Tiberius Group, a Swiss asset manager and commodities trader, has recently revealed it will delay the launch of its metals-backed cryptocurrency Tiberius Coin until December of this year over credit card-related costs.
According to Bloomberg, the firm has received orders of up to $1 million via its subsidiary, Tiberius Technology Ventures AG, but fees from credit card processors were “unacceptably high.” The company estimates it’s been unable to handle orders of over $15 million because of credit card-related restrictions.
Tiberius Group was quoted as saying in a blog post:
As of now, we are investing heavily in our platform, improving it and working with notable credit-card processors to on-board new payment gateways for our client base to use.
Investors who bought the cryptocurrency are set to be refunded within 30 days. As CryptoGlobe covered, Tiberius Group announced its commodity-backed cryptocurrency earlier this year, and sold it at about $0.7 per coin.
The cryptocurrency, Tiberius Coin, is backed by a basket of seven metals: aluminum, nickel, cobalt, platinum, tin, gold, and copper. Its supply, as reported at the time, is going to be “purely based on demand,” while being limited by the availability of the underlying metals.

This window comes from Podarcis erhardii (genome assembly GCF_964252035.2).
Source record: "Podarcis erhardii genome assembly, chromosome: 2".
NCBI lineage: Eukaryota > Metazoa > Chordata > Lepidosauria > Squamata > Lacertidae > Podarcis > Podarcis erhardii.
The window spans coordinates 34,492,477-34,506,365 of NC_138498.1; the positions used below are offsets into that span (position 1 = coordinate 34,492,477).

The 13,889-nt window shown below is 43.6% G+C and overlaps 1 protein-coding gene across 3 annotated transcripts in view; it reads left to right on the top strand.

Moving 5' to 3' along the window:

The firm’s cryptocurrency is set to be listed on the Estonian-based exchange LATOKEN, as it reportedly fulfills the necessary regulatory standards. Investors can also swap their coins for the physical commodities they’re backed by with the company, although a minimum of $10,000 in fees will be required since most companies deal in terms of tons and not grams.
The metals-backed cryptocurrency was criticized when it was first announced as asset-backed coins aren’t new and have so far seen mixed results. There’s even the Digix Gold Token (DGI), which is reportedly pegged to gold 1:1.
Adrian Ash, research director at London-based BullionVault, an exchange that trades gold since 2005 to clients who transact peer-to-peer without a blockchain, stated: “They’re trying to solve a problem that doesn’t exist -- all of this can be achieved without the additional cost of a distributed ledger.”